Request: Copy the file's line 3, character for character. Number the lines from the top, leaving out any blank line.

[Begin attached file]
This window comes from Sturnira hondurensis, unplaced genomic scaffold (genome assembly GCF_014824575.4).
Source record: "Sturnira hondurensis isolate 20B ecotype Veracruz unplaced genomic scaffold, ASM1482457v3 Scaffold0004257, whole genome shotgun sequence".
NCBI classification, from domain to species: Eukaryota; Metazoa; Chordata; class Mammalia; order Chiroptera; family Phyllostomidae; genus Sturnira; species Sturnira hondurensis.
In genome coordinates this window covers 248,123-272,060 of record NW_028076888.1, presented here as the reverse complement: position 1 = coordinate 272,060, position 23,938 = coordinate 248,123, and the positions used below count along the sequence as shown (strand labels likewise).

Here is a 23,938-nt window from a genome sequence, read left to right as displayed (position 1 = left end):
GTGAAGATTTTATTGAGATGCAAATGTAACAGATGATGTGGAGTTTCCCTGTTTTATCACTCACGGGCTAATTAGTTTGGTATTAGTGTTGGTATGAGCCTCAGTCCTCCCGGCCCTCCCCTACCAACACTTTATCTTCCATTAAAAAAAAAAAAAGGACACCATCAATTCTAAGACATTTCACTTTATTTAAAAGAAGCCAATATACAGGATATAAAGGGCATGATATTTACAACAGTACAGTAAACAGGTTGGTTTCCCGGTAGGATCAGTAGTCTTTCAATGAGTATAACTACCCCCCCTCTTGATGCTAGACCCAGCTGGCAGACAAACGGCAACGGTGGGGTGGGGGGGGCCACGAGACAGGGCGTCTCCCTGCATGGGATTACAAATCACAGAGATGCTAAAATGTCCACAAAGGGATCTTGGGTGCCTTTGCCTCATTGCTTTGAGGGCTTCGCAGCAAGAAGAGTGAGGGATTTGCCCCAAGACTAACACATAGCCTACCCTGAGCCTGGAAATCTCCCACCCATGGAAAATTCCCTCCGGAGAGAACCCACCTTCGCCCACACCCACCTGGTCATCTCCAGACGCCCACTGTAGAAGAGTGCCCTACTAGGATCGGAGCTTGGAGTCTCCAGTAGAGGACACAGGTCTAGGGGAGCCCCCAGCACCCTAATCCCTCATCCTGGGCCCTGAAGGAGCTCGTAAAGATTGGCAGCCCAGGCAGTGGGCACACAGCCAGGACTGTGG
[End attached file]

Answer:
NCBI classification, from domain to species: Eukaryota; Metazoa; Chordata; class Mammalia; order Chiroptera; family Phyllostomidae; genus Sturnira; species Sturnira hondurensis.